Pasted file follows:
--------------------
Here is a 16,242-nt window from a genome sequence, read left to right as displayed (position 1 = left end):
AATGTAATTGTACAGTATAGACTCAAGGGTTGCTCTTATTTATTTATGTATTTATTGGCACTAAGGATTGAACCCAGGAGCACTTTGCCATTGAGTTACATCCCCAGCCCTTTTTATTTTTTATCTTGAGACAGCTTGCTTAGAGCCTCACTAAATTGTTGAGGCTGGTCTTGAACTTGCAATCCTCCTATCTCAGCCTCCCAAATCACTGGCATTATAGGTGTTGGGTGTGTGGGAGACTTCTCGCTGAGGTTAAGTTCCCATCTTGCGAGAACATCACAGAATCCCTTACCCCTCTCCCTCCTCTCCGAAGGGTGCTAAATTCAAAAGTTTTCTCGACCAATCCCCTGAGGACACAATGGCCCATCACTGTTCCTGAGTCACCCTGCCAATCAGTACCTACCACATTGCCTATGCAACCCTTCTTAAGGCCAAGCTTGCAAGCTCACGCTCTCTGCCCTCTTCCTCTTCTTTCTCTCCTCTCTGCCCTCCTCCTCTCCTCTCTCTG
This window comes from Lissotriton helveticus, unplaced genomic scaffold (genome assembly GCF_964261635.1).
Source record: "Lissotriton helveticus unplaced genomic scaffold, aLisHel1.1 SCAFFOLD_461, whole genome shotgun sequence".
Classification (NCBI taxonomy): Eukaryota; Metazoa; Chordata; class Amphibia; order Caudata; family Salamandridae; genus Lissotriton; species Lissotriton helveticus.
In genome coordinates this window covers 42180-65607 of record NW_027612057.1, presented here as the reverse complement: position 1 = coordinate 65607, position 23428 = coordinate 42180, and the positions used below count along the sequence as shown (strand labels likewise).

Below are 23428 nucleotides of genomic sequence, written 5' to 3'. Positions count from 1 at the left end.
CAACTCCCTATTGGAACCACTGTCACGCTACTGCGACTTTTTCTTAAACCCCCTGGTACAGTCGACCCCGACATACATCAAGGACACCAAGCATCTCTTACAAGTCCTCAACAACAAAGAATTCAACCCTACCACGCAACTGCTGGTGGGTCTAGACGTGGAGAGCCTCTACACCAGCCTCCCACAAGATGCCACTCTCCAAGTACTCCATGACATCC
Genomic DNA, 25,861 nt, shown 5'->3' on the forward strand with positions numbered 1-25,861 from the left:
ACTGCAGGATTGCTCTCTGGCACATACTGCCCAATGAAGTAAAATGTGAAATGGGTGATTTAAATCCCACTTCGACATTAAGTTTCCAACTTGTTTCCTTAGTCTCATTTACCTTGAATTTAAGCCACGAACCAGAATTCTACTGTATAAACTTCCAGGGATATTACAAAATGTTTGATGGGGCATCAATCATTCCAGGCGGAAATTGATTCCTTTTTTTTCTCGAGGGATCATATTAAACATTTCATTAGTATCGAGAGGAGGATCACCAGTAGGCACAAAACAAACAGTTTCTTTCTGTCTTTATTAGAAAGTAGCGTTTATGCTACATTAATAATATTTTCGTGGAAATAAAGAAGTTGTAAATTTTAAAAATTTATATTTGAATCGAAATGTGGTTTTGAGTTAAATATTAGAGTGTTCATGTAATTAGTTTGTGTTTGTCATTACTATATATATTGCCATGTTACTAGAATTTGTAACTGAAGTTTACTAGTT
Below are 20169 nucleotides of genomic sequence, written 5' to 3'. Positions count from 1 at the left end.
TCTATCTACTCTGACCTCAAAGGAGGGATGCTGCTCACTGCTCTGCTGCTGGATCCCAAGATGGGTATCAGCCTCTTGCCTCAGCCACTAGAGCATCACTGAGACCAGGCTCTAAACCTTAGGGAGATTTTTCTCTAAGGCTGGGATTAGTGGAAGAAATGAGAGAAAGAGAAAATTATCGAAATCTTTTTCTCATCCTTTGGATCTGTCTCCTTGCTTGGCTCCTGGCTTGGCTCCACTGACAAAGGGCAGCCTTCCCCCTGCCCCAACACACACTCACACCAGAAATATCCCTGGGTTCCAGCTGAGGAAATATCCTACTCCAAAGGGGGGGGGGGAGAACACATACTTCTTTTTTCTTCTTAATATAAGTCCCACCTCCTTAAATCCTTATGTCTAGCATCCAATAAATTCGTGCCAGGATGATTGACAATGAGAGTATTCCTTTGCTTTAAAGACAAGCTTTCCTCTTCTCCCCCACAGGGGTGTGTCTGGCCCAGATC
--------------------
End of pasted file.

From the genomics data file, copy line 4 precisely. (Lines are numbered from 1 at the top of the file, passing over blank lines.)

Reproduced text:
Source record: "Lissotriton helveticus unplaced genomic scaffold, aLisHel1.1 SCAFFOLD_461, whole genome shotgun sequence".